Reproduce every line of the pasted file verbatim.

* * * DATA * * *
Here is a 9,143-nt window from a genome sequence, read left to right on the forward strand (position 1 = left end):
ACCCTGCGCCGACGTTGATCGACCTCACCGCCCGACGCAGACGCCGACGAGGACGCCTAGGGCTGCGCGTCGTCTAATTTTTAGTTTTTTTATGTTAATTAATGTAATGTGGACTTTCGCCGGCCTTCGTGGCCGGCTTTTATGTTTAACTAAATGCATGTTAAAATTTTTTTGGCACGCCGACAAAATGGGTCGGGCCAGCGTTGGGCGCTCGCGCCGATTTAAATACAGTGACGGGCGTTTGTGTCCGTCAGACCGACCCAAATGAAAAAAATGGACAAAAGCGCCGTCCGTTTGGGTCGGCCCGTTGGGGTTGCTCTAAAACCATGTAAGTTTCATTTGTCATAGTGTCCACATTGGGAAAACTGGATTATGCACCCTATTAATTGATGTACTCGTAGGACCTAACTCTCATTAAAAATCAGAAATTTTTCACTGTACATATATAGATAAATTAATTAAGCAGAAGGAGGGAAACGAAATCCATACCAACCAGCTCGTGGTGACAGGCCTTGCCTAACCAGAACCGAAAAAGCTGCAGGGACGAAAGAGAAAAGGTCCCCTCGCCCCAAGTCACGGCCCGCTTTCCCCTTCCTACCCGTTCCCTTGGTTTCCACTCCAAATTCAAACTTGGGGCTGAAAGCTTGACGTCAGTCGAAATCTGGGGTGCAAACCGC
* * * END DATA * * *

Here is a 9,143-nt window from a genome sequence, read left to right on the forward strand (position 1 = left end):
ACCCTGCGCCGACGTTGATCGACCTCACCGCCCGACGCAGACGCCGACGAGGACGCCTAGGGCTGCGCGTCGTCTAATTTTTAGTTTTTTTATGTTAATTAATGTAATGTGGACTTTCGCCGGCCTTCGTGGCCGGCTTTTATGTTTAACTAAATGCATGTTAAAATTTTTTTGGCACGCCGACAAAATGGGTCGGGCCAGCGTTGGGCGCTCGCGCCGATTTAAATACAGTGACGGGCGTTTGTGTCCGTCAGACCGACCCAAATGAAAAAAATGGACAAAAGCGCCGTCCGTTTGGGTCGGCCCGTTGGGGTTGCTCTAAAACCATGTAAGTTTCATTTGTCATAGTGTCCACATTGGGAAAACTGGATTATGCACCCTATTAATTGATGTACTCGTAGGACCTAACTCTCATTAAAAATCAGAAATTTTTCACTGTACATATATAGATAAATTAATTAAGCAGAAGGAGGGAAACGAAATCCATACCAACCAGCTCGTGGTGACAGGCCTTGCCTAACCAGAACCGAAAAAGCTGCAGGGACGAAAGAGAAAAGGTCCCCTCGCCCCAAGTCACGGCCCGCTTTCCCCTTCCTACCCGTTCCCTTGGTTTCCACTCCAAATTCAAACTTGGGGCTGAAAGCTTGACGTCAGTCGAAATCTGGGGTGCAAACCGC